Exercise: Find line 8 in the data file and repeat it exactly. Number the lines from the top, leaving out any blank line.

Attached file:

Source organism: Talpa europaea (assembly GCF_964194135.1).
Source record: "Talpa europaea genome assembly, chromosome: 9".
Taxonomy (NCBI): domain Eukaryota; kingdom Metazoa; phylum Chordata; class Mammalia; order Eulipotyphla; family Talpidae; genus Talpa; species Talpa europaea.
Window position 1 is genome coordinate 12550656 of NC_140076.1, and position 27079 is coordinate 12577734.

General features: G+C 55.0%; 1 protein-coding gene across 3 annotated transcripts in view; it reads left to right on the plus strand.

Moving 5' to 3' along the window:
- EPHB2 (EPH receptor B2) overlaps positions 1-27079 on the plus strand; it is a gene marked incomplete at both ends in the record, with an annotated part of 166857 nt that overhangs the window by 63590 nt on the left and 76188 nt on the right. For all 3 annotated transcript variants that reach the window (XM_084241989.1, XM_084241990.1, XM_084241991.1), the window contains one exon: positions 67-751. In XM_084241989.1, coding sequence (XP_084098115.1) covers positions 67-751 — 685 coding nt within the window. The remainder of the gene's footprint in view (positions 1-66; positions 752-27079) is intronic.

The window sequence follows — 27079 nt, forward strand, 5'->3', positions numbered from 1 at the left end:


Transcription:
The window sequence follows — 27079 nt, forward strand, 5'->3', positions numbered from 1 at the left end: